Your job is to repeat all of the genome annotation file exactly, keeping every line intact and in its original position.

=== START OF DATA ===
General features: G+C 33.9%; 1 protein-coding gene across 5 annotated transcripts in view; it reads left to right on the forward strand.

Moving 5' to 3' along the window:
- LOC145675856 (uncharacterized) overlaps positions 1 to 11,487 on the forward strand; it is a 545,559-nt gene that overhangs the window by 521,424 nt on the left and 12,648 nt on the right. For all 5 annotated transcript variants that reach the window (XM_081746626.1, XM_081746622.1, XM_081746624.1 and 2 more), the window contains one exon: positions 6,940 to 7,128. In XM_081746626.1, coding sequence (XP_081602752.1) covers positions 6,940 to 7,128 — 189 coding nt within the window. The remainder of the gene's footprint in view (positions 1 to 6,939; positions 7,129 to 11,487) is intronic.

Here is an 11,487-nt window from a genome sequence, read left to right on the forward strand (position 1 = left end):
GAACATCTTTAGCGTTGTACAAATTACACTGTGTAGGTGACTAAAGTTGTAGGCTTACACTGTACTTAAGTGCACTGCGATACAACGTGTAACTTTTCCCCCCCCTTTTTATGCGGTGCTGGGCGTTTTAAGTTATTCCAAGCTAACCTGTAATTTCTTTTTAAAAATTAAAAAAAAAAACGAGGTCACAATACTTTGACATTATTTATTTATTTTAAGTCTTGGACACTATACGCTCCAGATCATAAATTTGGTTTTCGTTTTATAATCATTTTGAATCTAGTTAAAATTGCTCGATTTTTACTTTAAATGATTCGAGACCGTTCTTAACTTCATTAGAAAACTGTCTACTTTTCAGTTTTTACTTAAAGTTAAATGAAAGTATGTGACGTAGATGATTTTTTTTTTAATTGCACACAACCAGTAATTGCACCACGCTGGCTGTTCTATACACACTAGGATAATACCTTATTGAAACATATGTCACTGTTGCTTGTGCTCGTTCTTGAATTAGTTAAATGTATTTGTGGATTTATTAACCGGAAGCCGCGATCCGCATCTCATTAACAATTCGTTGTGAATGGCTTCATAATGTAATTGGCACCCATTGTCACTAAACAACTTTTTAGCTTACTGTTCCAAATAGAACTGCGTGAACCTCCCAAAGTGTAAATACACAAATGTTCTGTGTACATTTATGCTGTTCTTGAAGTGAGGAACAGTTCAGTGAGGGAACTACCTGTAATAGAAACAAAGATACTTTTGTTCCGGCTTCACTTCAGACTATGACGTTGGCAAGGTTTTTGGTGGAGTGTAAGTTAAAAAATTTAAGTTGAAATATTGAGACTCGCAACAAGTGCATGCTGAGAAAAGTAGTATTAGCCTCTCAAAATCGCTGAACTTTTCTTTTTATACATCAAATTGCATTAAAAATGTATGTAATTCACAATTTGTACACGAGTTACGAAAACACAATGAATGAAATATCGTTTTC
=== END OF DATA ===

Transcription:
General features: G+C 33.9%; 1 protein-coding gene across 5 annotated transcripts in view; it reads left to right on the forward strand.

Moving 5' to 3' along the window:
- LOC145675856 (uncharacterized) overlaps positions 1 to 11,487 on the forward strand; it is a 545,559-nt gene that overhangs the window by 521,424 nt on the left and 12,648 nt on the right. For all 5 annotated transcript variants that reach the window (XM_081746626.1, XM_081746622.1, XM_081746624.1 and 2 more), the window contains one exon: positions 6,940 to 7,128. In XM_081746626.1, coding sequence (XP_081602752.1) covers positions 6,940 to 7,128 — 189 coding nt within the window. The remainder of the gene's footprint in view (positions 1 to 6,939; positions 7,129 to 11,487) is intronic.

Here is an 11,487-nt window from a genome sequence, read left to right on the forward strand (position 1 = left end):
GAACATCTTTAGCGTTGTACAAATTACACTGTGTAGGTGACTAAAGTTGTAGGCTTACACTGTACTTAAGTGCACTGCGATACAACGTGTAACTTTTCCCCCCCCTTTTTATGCGGTGCTGGGCGTTTTAAGTTATTCCAAGCTAACCTGTAATTTCTTTTTAAAAATTAAAAAAAAAAACGAGGTCACAATACTTTGACATTATTTATTTATTTTAAGTCTTGGACACTATACGCTCCAGATCATAAATTTGGTTTTCGTTTTATAATCATTTTGAATCTAGTTAAAATTGCTCGATTTTTACTTTAAATGATTCGAGACCGTTCTTAACTTCATTAGAAAACTGTCTACTTTTCAGTTTTTACTTAAAGTTAAATGAAAGTATGTGACGTAGATGATTTTTTTTTTAATTGCACACAACCAGTAATTGCACCACGCTGGCTGTTCTATACACACTAGGATAATACCTTATTGAAACATATGTCACTGTTGCTTGTGCTCGTTCTTGAATTAGTTAAATGTATTTGTGGATTTATTAACCGGAAGCCGCGATCCGCATCTCATTAACAATTCGTTGTGAATGGCTTCATAATGTAATTGGCACCCATTGTCACTAAACAACTTTTTAGCTTACTGTTCCAAATAGAACTGCGTGAACCTCCCAAAGTGTAAATACACAAATGTTCTGTGTACATTTATGCTGTTCTTGAAGTGAGGAACAGTTCAGTGAGGGAACTACCTGTAATAGAAACAAAGATACTTTTGTTCCGGCTTCACTTCAGACTATGACGTTGGCAAGGTTTTTGGTGGAGTGTAAGTTAAAAAATTTAAGTTGAAATATTGAGACTCGCAACAAGTGCATGCTGAGAAAAGTAGTATTAGCCTCTCAAAATCGCTGAACTTTTCTTTTTATACATCAAATTGCATTAAAAATGTATGTAATTCACAATTTGTACACGAGTTACGAAAACACAATGAATGAAATATCGTTTTC